Northanger Abbey is one of Jane Austin’s lesser known novels. My suspicion is that people mostly pick it up to read because they liked Pride and Prejudice and want something similar. But Northanger Abbey isn’t really like Pride and Prejudice.
Yes, the setting and culture is the same. But Pride and Prejudice is perfect – hot guy meets witty girl and we all sigh when they fall in love. Near-perfect writing too. It is almost impossible to not like Pride and Prejudice unless perfection makes you bitter.
Northanger Abbey is a different sort of book. It is a romance story but the point of the story isn’t the romance, the point of the story is to slyly poke fun at the sorts of things which happen in novels.
The story begins by introducing Catherine, a perfectly ordinary girl. She lives in the country with her big family. Her father is a preacher. The book points out that she is ordinary, and that this makes her different from most heroines.
Then, Catherine gets an invitation to go to a city called Bath. There she has more adventures than she did at home. She makes friends with a girl who is quite flighty and silly, though Catherine does not realize it at the time. She also meets a guy named Mr. Tilney whom she gets a crush on.
Note: Her flighty silly friend gets her to start reading these really exciting gothic novels full of sensation.
Another note: The author keeps informing us of ways in which the things that happen to the heroine are different than things which usually happen to heroines. It is always pointed out in a very humorous way.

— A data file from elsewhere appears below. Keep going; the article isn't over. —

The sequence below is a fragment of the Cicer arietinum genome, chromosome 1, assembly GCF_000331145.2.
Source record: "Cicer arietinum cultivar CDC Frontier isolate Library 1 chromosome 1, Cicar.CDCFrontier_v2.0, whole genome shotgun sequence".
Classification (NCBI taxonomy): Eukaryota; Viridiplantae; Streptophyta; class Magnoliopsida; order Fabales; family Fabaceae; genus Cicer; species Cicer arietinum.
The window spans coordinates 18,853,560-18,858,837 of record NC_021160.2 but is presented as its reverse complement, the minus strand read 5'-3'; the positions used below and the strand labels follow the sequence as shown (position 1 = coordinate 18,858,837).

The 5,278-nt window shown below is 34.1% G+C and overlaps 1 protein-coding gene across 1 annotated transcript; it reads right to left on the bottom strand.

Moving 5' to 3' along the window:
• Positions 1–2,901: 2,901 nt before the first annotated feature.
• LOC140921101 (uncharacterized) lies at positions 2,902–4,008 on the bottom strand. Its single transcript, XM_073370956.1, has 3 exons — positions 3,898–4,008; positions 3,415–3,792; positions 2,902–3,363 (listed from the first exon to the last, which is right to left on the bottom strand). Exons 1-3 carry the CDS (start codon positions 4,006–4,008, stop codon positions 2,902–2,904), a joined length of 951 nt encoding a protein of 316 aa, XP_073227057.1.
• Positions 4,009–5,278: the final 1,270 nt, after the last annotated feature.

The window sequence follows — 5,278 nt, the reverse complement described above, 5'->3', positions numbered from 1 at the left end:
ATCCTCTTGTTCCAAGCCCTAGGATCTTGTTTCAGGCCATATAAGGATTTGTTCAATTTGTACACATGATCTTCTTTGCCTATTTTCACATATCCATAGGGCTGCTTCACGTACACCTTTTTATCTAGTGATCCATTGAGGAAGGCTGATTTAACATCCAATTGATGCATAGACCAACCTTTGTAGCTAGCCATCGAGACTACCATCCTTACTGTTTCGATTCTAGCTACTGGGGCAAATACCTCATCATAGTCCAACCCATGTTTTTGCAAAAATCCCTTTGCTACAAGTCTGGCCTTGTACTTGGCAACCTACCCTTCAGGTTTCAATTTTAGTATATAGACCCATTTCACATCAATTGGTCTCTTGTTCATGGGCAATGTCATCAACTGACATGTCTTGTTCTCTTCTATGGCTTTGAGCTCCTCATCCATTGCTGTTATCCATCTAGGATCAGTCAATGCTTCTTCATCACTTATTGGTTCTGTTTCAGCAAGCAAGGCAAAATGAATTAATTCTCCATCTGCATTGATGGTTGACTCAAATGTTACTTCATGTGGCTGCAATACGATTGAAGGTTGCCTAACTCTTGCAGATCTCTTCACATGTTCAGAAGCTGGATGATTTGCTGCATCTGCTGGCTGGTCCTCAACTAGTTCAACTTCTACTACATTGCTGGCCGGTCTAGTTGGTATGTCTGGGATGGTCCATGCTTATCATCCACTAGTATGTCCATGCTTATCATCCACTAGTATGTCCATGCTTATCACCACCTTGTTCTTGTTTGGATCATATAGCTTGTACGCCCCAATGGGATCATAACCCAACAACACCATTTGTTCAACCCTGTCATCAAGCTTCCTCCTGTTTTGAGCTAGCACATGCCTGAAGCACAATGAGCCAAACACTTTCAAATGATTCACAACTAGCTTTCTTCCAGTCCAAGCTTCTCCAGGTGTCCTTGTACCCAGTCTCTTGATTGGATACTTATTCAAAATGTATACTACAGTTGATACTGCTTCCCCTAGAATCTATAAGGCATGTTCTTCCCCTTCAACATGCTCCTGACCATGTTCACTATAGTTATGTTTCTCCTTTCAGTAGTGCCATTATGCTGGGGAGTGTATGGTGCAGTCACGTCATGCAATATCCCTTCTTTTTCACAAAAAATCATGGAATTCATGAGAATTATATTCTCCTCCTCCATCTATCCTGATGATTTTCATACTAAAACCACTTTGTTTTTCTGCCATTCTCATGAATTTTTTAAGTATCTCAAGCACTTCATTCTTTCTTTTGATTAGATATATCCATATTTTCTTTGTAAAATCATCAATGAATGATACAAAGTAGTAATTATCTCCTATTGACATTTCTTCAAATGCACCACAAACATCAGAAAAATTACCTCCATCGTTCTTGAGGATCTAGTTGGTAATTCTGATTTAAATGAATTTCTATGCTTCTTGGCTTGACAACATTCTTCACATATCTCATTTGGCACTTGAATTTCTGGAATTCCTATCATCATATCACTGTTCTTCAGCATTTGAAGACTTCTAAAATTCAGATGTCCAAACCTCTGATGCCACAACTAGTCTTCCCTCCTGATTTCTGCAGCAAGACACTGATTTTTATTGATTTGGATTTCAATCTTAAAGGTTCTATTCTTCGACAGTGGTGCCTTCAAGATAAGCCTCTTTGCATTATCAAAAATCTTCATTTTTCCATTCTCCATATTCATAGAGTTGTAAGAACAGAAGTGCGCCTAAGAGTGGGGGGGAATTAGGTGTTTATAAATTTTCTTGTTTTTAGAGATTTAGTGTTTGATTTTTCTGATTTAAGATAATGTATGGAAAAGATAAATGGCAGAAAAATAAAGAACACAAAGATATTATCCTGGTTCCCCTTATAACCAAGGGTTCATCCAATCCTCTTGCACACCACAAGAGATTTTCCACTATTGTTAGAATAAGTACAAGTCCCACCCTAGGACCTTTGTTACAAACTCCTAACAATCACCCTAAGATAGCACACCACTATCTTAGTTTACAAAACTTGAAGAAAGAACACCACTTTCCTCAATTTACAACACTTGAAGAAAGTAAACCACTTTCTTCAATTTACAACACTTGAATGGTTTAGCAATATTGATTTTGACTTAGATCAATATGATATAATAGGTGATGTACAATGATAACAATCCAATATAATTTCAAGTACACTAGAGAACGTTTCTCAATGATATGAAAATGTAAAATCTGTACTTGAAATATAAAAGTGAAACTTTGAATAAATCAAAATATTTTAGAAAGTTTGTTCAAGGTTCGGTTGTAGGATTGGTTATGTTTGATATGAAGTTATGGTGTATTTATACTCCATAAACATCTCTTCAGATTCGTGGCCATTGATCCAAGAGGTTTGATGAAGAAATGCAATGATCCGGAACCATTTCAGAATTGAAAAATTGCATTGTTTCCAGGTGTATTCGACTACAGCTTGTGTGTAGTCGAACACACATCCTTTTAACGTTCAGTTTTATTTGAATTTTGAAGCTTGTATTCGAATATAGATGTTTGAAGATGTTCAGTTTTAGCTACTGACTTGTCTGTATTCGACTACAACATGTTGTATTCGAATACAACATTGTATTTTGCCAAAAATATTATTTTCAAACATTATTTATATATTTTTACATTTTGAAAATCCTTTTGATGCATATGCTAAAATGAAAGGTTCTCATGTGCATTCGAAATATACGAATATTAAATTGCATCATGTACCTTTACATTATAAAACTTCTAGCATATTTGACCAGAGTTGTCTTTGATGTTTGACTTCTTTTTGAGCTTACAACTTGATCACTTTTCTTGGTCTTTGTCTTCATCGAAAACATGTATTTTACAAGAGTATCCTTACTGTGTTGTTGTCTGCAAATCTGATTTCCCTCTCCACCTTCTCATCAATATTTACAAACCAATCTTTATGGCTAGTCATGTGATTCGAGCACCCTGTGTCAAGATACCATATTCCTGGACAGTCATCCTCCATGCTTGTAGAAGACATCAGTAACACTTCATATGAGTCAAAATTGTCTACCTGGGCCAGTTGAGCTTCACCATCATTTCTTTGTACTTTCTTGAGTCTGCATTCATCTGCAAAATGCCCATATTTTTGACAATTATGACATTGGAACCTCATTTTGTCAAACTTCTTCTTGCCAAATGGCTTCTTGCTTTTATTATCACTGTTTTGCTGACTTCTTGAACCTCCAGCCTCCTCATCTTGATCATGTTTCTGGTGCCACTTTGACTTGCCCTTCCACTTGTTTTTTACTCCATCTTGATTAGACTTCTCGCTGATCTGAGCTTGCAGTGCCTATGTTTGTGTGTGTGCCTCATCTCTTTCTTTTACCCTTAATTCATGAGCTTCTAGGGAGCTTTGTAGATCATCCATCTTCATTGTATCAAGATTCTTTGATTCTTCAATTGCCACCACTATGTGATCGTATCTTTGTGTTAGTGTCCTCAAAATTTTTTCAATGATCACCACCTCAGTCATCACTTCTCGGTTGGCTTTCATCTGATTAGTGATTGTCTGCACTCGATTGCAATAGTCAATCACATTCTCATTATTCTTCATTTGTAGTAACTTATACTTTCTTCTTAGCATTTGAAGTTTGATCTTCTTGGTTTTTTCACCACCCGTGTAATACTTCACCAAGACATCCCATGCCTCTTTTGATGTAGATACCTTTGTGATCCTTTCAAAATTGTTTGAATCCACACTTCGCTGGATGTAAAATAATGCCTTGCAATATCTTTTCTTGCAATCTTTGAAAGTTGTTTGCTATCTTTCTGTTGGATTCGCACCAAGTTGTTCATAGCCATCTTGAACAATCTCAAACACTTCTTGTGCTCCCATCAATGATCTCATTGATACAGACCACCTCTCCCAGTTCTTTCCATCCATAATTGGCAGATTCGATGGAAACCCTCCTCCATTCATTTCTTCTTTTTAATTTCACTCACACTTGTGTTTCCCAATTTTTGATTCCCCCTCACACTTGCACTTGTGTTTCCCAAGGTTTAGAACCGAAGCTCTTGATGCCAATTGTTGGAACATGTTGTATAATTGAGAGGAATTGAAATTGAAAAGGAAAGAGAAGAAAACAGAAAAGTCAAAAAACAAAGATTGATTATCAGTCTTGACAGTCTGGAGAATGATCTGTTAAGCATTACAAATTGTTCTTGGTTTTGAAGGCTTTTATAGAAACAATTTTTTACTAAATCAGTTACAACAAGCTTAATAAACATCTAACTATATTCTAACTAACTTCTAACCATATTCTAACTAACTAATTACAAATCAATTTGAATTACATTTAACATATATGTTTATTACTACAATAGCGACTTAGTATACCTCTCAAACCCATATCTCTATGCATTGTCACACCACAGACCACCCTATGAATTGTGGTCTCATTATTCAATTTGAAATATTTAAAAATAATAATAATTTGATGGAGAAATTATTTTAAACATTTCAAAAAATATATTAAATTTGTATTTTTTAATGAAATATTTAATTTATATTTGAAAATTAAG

After a while, Catherine begins to make friends with Mr. Tilney’s sister, which is a much more mature person than her other friend. She grows up somewhat, and Mr. Tilney’s sister invites her to spend some time with them at their home, Northanger Abbey.
Hence the title of the book, Northanger Abbey.
Also, oooooh, romance begins to brew. Because, you know, she is under the same roof as Mr. Tilney and she has a huge crush on him.
(Mr. Tilney is actually a really good character. Really nice but also kind of funny and doesn’t take things too seriously. I had a sort of character crush on him by the time I was done.)
So Catherine goes to this huge old Abbey to spend time with her friends. It is big and creepy, just like the houses in the Gothic novels she has been reading. She begins to suspect that some really fascinating and horrible things have happened at that Abbey. She actually convinces herself of some of it, and then gets horrible embarrassed when she realizes that none of it is true, that her overactive imagenation made it up because of the books she’d read.
However, these experiences cause her to grow up a bit, and Mr. Tilney….
Never mind. Read the book yourself.
It is mostly interesting because of the way it pokes fun of “other books.” However, since the books of Jane Austin’s day were different than the books of today, it also provides an interesting glimpse of what books in her day were like.